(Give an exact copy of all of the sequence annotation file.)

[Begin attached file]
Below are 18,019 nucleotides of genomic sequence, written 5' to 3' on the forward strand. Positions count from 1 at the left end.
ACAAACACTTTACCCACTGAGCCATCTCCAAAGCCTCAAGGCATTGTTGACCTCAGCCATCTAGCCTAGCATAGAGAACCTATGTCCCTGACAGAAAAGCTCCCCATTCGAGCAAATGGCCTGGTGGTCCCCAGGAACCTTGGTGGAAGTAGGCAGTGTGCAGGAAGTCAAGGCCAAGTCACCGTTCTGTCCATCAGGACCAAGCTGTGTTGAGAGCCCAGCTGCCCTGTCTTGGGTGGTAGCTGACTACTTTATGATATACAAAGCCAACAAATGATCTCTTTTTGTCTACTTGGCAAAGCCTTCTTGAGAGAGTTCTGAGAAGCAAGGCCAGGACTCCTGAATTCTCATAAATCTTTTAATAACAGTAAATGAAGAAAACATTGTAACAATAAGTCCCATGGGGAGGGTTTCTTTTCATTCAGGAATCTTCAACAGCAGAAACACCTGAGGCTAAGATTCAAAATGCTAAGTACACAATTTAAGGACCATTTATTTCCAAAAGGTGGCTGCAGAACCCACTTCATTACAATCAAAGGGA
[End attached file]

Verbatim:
Below are 18,019 nucleotides of genomic sequence, written 5' to 3' on the forward strand. Positions count from 1 at the left end.
ACAAACACTTTACCCACTGAGCCATCTCCAAAGCCTCAAGGCATTGTTGACCTCAGCCATCTAGCCTAGCATAGAGAACCTATGTCCCTGACAGAAAAGCTCCCCATTCGAGCAAATGGCCTGGTGGTCCCCAGGAACCTTGGTGGAAGTAGGCAGTGTGCAGGAAGTCAAGGCCAAGTCACCGTTCTGTCCATCAGGACCAAGCTGTGTTGAGAGCCCAGCTGCCCTGTCTTGGGTGGTAGCTGACTACTTTATGATATACAAAGCCAACAAATGATCTCTTTTTGTCTACTTGGCAAAGCCTTCTTGAGAGAGTTCTGAGAAGCAAGGCCAGGACTCCTGAATTCTCATAAATCTTTTAATAACAGTAAATGAAGAAAACATTGTAACAATAAGTCCCATGGGGAGGGTTTCTTTTCATTCAGGAATCTTCAACAGCAGAAACACCTGAGGCTAAGATTCAAAATGCTAAGTACACAATTTAAGGACCATTTATTTCCAAAAGGTGGCTGCAGAACCCACTTCATTACAATCAAAGGGA